Roy Thomas (1949-2004)

Vision Circle: The Art of Roy Thomas: A Retrospective Exhibition


Widely considered one of the most influential Aboriginal artists in Canada, Roy Thomas (1949-2004)was heavily influenced by his grandmother who taught him about the Ahnisnabae culture through her captivating stories.  Thomas quickly took up drawing at his grandparents’ encouragement in order to bring these stories to life.  He began by scrawling invisibly on his grandmother’s back as she spoke but soon took up inks and acrylics and produced visual legends of dazzling colour.  Inspired also by the ancient pictographs in the Northwestern region of Ontario, Thomas’s work depicts his interpretation of the Life Spirits (Air, Land, Water and Fire.)

Thomas began his career as a prolific member of the Woodland School of Art in the late 1960s under such luminaries as Daphne Odjig, Carl Ray and Norval Morrisseau.  Soon after he joined the group it was clear that his intuitive sense of colour indicated a confident talent was ready to emerge.  Thomas regarded his inclusion in the Woodland School with great pride - his great large scale 1984 painting We’re All in the Same Boat, currently part of the Thunder Bay Art Gallery’s retrospective of Thomas’s work, depicts his idols Morrisseau, Odjig, Carl Ray, Joshim Kakegamic, Blake Debassige (in addition to himself) together in one canoe - young and old, masters and apprentices, all contributing to one grand, life-affirming work of art.

Despite some distressing early years spent in a residency school, Thomas drew inspiration and strength from his mentors and, most importantly, his grandmother whose spirit Thomas insisted was with him while he painted.  He honored her throughout his life by signing his works with a small crow, the Ahnisnabae name she had given him.

Thomas’s life and work are paid great tribute in Vision Circle: The Art of Roy Thomas - A Retrospective, currently on display at the Thunder Bay Art gallery until September 9, 2012.  

Note: sold indicates the piece has been sold.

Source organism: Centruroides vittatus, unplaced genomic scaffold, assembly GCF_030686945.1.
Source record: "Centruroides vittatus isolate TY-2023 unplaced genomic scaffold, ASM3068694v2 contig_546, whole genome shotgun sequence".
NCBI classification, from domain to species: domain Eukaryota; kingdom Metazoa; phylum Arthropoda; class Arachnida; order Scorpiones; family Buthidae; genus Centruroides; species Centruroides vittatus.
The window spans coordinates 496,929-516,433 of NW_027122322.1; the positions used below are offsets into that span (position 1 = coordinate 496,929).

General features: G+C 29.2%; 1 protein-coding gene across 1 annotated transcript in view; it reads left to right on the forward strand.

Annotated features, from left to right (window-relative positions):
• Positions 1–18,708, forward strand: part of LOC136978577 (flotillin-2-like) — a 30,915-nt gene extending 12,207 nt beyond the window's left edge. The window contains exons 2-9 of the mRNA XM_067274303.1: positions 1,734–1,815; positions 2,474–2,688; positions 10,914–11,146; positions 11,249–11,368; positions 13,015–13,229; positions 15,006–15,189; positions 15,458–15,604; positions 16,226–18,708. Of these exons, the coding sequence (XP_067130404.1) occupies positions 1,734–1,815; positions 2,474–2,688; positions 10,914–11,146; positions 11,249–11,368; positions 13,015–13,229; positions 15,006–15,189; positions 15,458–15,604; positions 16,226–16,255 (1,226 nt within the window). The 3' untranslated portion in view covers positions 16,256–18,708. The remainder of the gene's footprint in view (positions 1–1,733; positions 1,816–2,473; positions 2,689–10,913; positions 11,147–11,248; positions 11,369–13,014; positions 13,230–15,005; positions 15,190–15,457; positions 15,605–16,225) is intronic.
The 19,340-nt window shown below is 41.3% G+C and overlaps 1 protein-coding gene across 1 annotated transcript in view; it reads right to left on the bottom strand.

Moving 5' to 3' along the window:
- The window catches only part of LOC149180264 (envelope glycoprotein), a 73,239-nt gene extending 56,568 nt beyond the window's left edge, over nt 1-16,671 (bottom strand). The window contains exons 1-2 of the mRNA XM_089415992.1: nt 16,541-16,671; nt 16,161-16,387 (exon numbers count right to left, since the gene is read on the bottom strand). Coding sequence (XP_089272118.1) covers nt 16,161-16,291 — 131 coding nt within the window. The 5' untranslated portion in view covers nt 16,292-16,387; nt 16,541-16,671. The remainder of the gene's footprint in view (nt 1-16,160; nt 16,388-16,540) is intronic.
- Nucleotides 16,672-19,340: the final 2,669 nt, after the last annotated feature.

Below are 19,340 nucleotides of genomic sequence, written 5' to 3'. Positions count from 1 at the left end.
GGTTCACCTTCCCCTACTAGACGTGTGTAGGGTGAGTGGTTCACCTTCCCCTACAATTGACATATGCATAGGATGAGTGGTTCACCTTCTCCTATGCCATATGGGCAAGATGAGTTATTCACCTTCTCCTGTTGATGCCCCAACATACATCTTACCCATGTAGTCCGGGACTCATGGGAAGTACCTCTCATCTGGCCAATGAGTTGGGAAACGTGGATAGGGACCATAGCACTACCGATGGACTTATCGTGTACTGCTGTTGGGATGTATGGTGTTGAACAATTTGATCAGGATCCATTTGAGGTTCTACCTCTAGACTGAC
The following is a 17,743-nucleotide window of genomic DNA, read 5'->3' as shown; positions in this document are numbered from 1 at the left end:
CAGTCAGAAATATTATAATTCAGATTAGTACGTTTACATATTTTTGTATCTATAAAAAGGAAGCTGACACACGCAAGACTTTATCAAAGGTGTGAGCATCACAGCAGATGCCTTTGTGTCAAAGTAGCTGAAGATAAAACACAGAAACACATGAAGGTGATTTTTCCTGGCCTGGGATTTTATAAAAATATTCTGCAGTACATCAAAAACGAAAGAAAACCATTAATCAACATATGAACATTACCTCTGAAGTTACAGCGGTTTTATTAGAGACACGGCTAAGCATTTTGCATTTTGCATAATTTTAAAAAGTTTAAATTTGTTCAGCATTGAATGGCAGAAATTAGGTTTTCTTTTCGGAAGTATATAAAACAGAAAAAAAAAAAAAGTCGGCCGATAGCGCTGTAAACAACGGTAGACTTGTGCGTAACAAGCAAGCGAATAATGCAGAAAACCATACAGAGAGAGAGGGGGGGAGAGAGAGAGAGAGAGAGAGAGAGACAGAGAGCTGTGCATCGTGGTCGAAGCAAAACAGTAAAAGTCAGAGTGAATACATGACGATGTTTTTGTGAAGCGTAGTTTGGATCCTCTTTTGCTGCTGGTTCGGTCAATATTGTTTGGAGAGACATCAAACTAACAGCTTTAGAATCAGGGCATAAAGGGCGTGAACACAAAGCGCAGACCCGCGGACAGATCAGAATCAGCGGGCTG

Daphne OdjigDaphne Odjig, Canadian Indigenous Artist and Icon Dies at 97. Click here for more details.

Odjig is frequently referred to as the "Grandmother of Indigenous Art." She has been the recipient of many awards, honours and recognitions for her works, to name a few: The Order of Canada, the Governor General's Award, and eight Honorary Doctorates. Her works have been shown in the National Gallery of Canada, The McMichael Canadian Art Collection, the Canadian Museum of Civilization and the Art Gallery of Ontario.

She established the first native-run fine art print house in Winnipeg, Manitoba in 1971. Known as 'Odjig Indian Prints,' this print house was so successful that it evolved into an Indigenous gallery space in 1974, called the New Warehouse Gallery, run by Odjig and her husband, Chester Beavon. She was also a founding member of the Indian Group of Seven. This artistic group's purpose was to promote Contemporary Indigenous art and artists.

Alex JanvierAlex Janvier's major retrospective, "Alex Janvier: Modern Indigenous Master" is now open at the McMichael Canadian Art Collection in Kleinburg, Ontario until January 21st, 2018. Afterwards, it will travel to the Beaverbrook Art Gallery in Fredericton and the Glenbow Museum in Calgary.

This exhibition was recently on display at the National Gallery of Canada in Ottawa and the MacKenzie Art Gallery in Regina. Alex Janvier is one of Canada's most acclaimed contemporary artists. His career of sixty-five years has yielded thousands of paintings, and more than twenty-five murals and public commissions. (Photo credit: Kim Griffiths)

Rita Letendre

It is with profound sadness that Gallery Gevik announces the passing of our dear friend Rita Letendre, one of Canada’s most renowned, trailblazing artists. She passed away on November 20, 2021 after a long illness. She was 93 years old.